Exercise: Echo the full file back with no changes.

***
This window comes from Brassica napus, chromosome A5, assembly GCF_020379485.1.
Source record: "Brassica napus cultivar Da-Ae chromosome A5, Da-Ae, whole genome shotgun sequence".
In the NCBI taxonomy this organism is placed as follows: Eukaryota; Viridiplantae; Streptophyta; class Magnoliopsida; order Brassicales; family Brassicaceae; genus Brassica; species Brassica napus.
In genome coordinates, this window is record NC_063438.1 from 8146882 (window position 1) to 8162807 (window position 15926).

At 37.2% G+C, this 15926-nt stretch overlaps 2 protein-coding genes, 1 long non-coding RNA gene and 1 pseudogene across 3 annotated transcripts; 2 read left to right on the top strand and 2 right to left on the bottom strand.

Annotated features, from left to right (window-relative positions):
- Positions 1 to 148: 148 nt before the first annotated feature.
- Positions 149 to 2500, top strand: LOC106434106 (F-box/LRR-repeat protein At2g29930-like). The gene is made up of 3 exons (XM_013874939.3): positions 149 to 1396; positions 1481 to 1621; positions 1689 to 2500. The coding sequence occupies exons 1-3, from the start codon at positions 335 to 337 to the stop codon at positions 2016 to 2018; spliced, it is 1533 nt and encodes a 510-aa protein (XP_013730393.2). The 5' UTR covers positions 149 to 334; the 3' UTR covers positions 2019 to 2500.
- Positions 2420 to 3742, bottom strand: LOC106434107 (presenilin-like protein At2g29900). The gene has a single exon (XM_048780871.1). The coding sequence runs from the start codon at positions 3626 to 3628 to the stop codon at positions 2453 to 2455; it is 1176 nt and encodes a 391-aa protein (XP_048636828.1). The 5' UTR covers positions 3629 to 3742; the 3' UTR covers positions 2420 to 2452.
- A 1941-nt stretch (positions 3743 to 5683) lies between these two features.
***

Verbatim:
This window comes from Brassica napus, chromosome A5, assembly GCF_020379485.1.
Source record: "Brassica napus cultivar Da-Ae chromosome A5, Da-Ae, whole genome shotgun sequence".
In the NCBI taxonomy this organism is placed as follows: Eukaryota; Viridiplantae; Streptophyta; class Magnoliopsida; order Brassicales; family Brassicaceae; genus Brassica; species Brassica napus.
In genome coordinates, this window is record NC_063438.1 from 8146882 (window position 1) to 8162807 (window position 15926).

At 37.2% G+C, this 15926-nt stretch overlaps 2 protein-coding genes, 1 long non-coding RNA gene and 1 pseudogene across 3 annotated transcripts; 2 read left to right on the top strand and 2 right to left on the bottom strand.

Annotated features, from left to right (window-relative positions):
- Positions 1 to 148: 148 nt before the first annotated feature.
- Positions 149 to 2500, top strand: LOC106434106 (F-box/LRR-repeat protein At2g29930-like). The gene is made up of 3 exons (XM_013874939.3): positions 149 to 1396; positions 1481 to 1621; positions 1689 to 2500. The coding sequence occupies exons 1-3, from the start codon at positions 335 to 337 to the stop codon at positions 2016 to 2018; spliced, it is 1533 nt and encodes a 510-aa protein (XP_013730393.2). The 5' UTR covers positions 149 to 334; the 3' UTR covers positions 2019 to 2500.
- Positions 2420 to 3742, bottom strand: LOC106434107 (presenilin-like protein At2g29900). The gene has a single exon (XM_048780871.1). The coding sequence runs from the start codon at positions 3626 to 3628 to the stop codon at positions 2453 to 2455; it is 1176 nt and encodes a 391-aa protein (XP_048636828.1). The 5' UTR covers positions 3629 to 3742; the 3' UTR covers positions 2420 to 2452.
- A 1941-nt stretch (positions 3743 to 5683) lies between these two features.